One winter, I was sailing the Bahama Islands aboard Bifrost, a 41 foot Morgan sloop. I’d been spending my winters in these waters for years, and during that time, had become a complete believer in the setting and holding power of my Super MAX 16 Pivoting Anchor. Late in November one year, I sailed from the Abacos to Royal Island for my jump to the Exhuma chain. Unfortunately, the remnants of a hurricane (I can not remember the name.) turned from the Central American coast and headed straight for me.
It was time to batten down the hatches and prepare for the worst. I set Super MAX as my primary anchor in good sand and mud holding ground with 35 feet of chain, and approximately 200 feet of nylon rode in eight to ten feet of water. I also set a CQR 35, with the same amount of chain and rode, on a sixty degree spread, knowing that I would ride to this anchor when the storm passed overhead. I backed down on each anchor individually, at full reverse power. Completing anchoring drill, I stripped the rig of anything that might blow away or rip apart.
The wind started to pipe around 0900 the next morning, with winds gusting to 25 knots. By noon, I was seeing gusts to 45 on the wind speed indicator. Around 1500, as I remember, the masthead transducer blew away at 65 knots, never to be seen again. Bifrost was riding well on the Super MAX, and I spent the day reading a novel and listening to howling winds whistle threw the shrouds. Around 2000, I’d had quite enough of wind and rain, but did one final check on Super MAX’s rode and chaffing gear. All was well, and I headed to bed, knowing that I’d be safely riding on the CQR in the morning.
The wind shifted, as expected, deep into the night. I grabbed a flashlight and trudged forward to check the CQR’s chaffing gear. Not so fast Skipper Dave, we were still riding to the Super MAX, and she was holding just fine. Back to bed. Next morning, I found the same situation, Bifrost was lying to Super MAX, and that just could not be, not with the 60 degree spread I’d dug in the morning before. I could not figure out what had happened. I checked for a crossed or fouled rode . . . not the problem. However, since the storm had past, Bifrost and crew were safe, and Super MAX was still on duty I just went about replacing all the gear I had stowed.
Three days later, when the water had cleared of the stirred-up mess it had become, I found the answer to the BIG question. Why and how could I still be hanging on Super MAX? There, in the now crystal clear waters, lay the Super MAX dug in to her chain. The CQR had scribed a perfect half circle from where it had been set to where it now lay. If I had not been a believer already, I sure as heck would have become one. Sometime in the night, the wind, still gusting above 40 knots, had shifted 180 degrees. The boat started its swing “dragging” the CQR with it. Thank goodness for my Super MAX! That big beautiful hunk of galvanized steel held the line like a Marine assigned a fighting hole.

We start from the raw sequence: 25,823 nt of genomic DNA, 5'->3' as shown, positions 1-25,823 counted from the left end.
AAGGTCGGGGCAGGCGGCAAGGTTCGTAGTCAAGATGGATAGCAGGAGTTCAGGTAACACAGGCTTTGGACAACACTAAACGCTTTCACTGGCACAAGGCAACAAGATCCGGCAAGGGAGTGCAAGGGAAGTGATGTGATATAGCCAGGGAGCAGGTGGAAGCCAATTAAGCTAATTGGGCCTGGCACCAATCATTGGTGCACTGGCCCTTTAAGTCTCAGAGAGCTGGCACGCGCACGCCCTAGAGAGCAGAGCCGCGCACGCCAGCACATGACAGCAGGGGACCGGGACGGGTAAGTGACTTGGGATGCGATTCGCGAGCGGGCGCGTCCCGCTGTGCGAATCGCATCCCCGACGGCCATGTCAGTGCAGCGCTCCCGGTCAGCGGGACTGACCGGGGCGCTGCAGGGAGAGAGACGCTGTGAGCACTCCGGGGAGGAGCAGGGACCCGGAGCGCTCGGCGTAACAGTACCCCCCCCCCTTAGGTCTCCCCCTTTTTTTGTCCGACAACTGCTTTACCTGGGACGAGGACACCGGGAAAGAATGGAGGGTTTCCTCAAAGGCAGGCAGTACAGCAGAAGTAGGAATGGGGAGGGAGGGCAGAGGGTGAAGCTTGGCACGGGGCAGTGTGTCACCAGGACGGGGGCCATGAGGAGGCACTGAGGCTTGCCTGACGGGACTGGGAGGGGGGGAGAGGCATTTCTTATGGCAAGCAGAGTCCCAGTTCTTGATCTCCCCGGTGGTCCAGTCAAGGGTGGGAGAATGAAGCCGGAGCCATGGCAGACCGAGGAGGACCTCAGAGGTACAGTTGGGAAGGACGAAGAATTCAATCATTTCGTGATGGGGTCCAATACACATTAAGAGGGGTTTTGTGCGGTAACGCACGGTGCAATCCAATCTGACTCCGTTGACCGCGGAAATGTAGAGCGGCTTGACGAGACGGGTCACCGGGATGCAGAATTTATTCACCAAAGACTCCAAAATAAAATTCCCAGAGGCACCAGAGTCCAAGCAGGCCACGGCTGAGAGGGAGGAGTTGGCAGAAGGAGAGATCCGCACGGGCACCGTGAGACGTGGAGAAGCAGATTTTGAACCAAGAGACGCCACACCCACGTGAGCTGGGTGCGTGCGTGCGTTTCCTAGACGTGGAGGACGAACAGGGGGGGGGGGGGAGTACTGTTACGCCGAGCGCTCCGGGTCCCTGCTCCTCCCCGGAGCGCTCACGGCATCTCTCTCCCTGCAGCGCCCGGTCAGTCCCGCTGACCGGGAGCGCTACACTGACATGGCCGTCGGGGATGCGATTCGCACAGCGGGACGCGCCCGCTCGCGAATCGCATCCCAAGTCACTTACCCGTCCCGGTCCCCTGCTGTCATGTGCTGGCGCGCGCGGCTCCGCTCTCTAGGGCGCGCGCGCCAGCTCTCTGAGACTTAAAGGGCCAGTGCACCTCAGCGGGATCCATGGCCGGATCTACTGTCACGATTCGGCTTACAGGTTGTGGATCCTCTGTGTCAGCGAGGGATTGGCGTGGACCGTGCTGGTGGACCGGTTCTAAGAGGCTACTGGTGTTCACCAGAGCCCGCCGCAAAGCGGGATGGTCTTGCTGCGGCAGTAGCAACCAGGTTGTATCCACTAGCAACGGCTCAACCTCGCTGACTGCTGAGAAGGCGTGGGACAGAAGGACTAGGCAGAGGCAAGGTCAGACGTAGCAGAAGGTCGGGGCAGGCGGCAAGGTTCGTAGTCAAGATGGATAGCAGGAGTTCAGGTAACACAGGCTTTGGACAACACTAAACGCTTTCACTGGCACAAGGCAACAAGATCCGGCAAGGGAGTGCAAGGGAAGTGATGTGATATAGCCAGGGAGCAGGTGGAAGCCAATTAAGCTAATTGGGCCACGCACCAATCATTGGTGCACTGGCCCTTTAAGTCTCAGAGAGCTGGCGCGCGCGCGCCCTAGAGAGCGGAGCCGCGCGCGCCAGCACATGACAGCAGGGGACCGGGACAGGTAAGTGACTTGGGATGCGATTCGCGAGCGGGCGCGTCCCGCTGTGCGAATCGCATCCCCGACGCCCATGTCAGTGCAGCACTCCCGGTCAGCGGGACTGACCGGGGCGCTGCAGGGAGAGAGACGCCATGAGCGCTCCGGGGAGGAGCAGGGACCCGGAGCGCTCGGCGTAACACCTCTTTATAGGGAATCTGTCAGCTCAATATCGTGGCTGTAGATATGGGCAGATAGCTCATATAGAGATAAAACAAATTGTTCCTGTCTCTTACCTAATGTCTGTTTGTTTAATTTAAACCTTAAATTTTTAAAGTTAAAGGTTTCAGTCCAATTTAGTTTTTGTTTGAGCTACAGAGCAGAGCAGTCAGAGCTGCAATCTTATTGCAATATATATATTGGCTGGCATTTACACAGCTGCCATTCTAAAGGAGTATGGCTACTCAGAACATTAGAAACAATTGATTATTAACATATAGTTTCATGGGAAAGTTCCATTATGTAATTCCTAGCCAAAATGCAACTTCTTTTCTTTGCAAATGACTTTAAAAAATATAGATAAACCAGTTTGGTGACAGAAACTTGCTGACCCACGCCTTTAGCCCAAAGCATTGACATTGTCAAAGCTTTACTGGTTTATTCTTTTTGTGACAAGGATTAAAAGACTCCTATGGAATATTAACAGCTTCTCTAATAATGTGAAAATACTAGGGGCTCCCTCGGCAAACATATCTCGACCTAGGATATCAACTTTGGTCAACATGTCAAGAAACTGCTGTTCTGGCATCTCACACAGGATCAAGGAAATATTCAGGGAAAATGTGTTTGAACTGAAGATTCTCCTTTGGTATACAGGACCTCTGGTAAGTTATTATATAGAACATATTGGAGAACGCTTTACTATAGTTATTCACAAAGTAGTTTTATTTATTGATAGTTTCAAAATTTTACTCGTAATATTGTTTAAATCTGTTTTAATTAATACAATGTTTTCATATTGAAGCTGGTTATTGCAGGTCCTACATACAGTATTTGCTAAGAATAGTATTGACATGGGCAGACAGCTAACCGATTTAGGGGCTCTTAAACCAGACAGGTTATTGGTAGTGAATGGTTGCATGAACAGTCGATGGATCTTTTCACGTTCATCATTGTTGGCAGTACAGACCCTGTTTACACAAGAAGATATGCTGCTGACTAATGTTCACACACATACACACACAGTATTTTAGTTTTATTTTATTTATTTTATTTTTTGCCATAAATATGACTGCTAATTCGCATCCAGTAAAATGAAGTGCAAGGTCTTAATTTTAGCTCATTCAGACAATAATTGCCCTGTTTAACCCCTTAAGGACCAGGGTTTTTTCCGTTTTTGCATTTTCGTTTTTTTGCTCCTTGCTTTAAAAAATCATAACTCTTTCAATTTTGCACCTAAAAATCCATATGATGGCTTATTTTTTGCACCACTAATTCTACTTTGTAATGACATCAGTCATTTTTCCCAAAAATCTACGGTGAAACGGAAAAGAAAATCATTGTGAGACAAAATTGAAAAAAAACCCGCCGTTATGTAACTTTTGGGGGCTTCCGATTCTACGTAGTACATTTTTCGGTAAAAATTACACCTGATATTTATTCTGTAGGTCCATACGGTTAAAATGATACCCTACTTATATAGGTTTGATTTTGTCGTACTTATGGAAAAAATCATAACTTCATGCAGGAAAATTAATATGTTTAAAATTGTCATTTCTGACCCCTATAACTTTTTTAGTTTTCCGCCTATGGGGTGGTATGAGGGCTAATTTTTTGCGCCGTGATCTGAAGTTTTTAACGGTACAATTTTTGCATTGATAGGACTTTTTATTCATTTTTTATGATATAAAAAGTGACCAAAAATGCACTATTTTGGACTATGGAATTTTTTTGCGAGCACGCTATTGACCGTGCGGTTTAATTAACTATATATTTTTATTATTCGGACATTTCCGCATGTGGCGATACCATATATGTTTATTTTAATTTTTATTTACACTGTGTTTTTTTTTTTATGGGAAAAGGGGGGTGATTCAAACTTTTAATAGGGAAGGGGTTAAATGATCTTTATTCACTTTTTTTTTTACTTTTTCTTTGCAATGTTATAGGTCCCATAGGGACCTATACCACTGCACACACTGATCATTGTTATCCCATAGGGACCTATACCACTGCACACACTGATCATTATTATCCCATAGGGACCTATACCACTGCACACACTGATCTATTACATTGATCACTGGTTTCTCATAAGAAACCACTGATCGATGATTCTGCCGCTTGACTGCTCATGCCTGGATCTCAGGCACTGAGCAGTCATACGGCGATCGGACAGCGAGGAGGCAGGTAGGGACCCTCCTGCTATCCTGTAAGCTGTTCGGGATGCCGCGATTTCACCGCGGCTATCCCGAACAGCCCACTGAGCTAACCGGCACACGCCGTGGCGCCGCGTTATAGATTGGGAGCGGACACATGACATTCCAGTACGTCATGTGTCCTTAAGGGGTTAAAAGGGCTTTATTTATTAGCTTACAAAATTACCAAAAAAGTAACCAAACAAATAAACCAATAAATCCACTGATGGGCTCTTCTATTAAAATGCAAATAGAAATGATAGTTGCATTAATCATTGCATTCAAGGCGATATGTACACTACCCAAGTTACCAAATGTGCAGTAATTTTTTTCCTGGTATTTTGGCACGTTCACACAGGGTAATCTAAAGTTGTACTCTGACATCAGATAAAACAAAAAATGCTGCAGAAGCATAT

If you want an endorsement on any Super MAX anchor, call me at 252-639-6095 and I’ll give you an ear full for an hour or more. I’m in the process of buying yet another sailboat, and you can bet your bottom dollar, it will have a Super MAX hanging from her bow . . . I don’t sail without a Super MAX period!
Tommy and Emily Brown’s Slocum 43 was anchored in Destin (FL) harbor during Hurricane Opal. Their Super MAX 17 was on an all chain rode and ended up holding their boat by itself after their second anchor’s rode had been cut by a dragging boat in the storm. With tears streaming down my face, I got out of the car to take one last picture of the boat and to tell it goodbye, because I knew this would be the last time I would see it in one piece. No anchors could hold under these conditions… After the storm died, so did our hopes that the boat had survived. Thursday morning a friend from Destin had phoned with the unbelievable news that our boat was still floating in the same spot! Only a handful of boats remained; the rest had sunk or landed on shore with holes. We cannot praise the Super MAX enough. [The Super MAX 17 had to have had from 9,000 pounds to 15,000 pounds pressure on it to have held their boat in steady winds of 125 knots with gusts to 147!]
In Hurricane Ivan our Kadey-Krogen 42 was the only boat left at our anchorage, all the other boats were on the beach. The winds were up to 146 knots but our Super Max 17 held us firmly to the bottom. I don’t think we budged more than a few feet during the whole hurricane!